Figure 8. Quality of life and family position of caregivers (score of SQLC)

Internal representation of one's own disease

The second subjective component of psychology of health is the internal representation of one’s own disease. The term was proposed in 1935 by Roman Luria - the father of Alexander Luria. He wrote

that the internal representation of disease is “Everything the patient feels, the whole complex of his sensations... the patient’s inner world, representing complex combinations of sensations and perceptions, emotions, affections, conflicts and mental trauma” (Luria R.A., 1935, p. 56).

With this definition, the internal representation of one’s own disease (IRD) has a complex structure, including at least 3 interrelated aspects: a sensitive aspect (emotional reactions to the disease), a cognitive aspect (mental reflection of the disease, knowledge about it) and a voluntary aspect (an active attitude toward own disease).

A relative part of each aspect forms the types of internal representation of one’s own disease. Thus, the anosognostic type shows characteristically low scores for all three aspects of IRD; high cognitive deficiency of the patient; a middle score for quality of life of the patient and a very low score for quality of life of his care-giver. The hypochondric type characteristically shows a high score for the sensitive aspect of IRD, a middle score for the cognitive aspect and a very low score for the voluntary one. There is severe depression in the patient and noted in low scores for quality of life both for patient and his caregiver. The balanced type of the internal representation of one’s disease is the most favorable of all: we see high scores for the sensitive and voluntary aspects of IRD and middle scores for the cognitive one, as well as high scores for quality of life of both the patient and his / her caregiver. So, the formation of a balanced type of internal representation of a disease should be an important component of neuropsychological rehabilitation.

Premorbid personality characteristics

The third component of the psychology of health is premorbid personality characteristics. I will analyze here only depression. The psychological structure of depression has an objective component - an increase of anxiety, measured through C. Spielberger’s state-trait anxiety inventory (Spilberger, 1972) and a subjective component - a decrease of selfappraisal evaluated with R. Wylie’s method of self-concept assessment (Wylie, 1979). The latter measures the discrepancy between the actual, premorbid and ideal self perception of an individual. A low correlation between premorbid and ideal descriptions was considered to be an index of predisposition to depression.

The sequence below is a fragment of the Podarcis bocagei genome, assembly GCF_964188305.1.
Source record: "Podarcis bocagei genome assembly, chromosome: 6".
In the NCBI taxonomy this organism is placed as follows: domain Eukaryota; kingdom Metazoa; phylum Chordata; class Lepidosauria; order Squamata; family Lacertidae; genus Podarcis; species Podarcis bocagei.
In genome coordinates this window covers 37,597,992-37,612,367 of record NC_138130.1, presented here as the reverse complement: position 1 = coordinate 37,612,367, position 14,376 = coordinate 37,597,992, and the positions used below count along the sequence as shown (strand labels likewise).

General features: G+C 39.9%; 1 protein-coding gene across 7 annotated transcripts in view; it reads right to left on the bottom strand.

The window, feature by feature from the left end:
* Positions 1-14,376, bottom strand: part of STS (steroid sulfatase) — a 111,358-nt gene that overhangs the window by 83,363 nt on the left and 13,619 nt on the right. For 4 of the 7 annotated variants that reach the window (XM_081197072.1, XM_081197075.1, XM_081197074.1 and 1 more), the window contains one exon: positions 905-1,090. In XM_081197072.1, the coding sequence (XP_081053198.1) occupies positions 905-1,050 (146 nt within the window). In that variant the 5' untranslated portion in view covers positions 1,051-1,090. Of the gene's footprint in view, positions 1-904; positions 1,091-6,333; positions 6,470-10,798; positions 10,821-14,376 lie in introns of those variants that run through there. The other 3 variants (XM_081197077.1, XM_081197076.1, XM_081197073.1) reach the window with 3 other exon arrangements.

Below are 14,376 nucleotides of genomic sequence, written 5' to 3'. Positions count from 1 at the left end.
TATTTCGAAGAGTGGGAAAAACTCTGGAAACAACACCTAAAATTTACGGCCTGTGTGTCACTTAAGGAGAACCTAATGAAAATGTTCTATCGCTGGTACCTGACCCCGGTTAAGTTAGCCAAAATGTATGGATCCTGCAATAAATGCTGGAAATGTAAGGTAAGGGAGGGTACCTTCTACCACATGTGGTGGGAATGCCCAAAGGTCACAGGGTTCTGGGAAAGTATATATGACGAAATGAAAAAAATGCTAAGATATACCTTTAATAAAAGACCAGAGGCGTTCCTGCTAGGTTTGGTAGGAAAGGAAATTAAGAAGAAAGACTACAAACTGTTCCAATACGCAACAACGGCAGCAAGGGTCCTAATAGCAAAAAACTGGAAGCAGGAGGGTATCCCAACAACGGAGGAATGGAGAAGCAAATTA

These data permitted us to differentiate 3 degrees of depression severity:







1) Decrease of self-appraisal without an increase in trait-anxiety;

2) Selective increase of trait-anxiety;

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3) Increase of state anxiety together with a decrease in one index of self-appraisal.

1) Increase in both forms of anxiety;

2) Increase in trait anxiety together with a decrease in one index of self-appraisal;

3) Increase in state-anxiety together with a decrease in at least two indices of self-appraisal.

1) Increase in both forms of anxiety together with a decrease in one index of self-appraisal;

2) Increase in trait-anxiety together with a decrease in at least two indices of self-appraisal.

The degree of depression correlated with the severity of cognitive disturbances, especially with neurodynamic disturbances, that proved

Figure 9. Cognitive disturbances in different degrees of depression. 1. Impaired reciprocal coordination. 2. Motor exhaustibility. 3. Decrease of memory volume. 4. Decrease of memory stability. 5. Categorization defects. 6. Counting disturbances. 7. Slowing of verbal activity. 8. Dysprosody.

once more the objective neuropsychological value of subjective measures. Different patterns of cognitive disturbances characterized each degree of depression (Fig. 9).

It should be stressed that all patients with total regression (normalization) of depression after pharmacological and neuropsychological treatment had normal scores for premorbid self-appraisal. Also, vice versa, all but one patient with partial regression of depression manifested a decrease in premorbid self-appraisal and an increase in trait-anxiety.

So, one should differentiate the objective and subjective mediating factors in rehabilitation that are closely interrelated and interdependent. The objective factors are various teaching and treatment techniques and modalities and the subjective mediating factors are the internal representation of disease and premorbid personality characteristics.


Patients with less cognitive disturbances, lower depression and anxiety, and a more balanced type of internal representation of their disease show better results in rehabilitation.

The internal representation of defects correlated more with emotional disturbances than with real motor deficits.

A premorbid predisposition to depression is crucial to determine, as the degree of its severity after onset of disease affects the patients’ potential to benefit from pharmacological and neuropsychological therapy. And vice versa, one’s levels of depression and anxiety tend to be normalized during neuropsychological rehabilitation.

The patient-caregiver dyad should be viewed as a unit when detecting problematic situations and targeting appropriate and efficient interventions by professional practitioners.

Therefore, contemporary neuropsychology stresses more and more the human subjective experience that is conceived as something that is constituted in one’s relationship with the physical and social world through human activity.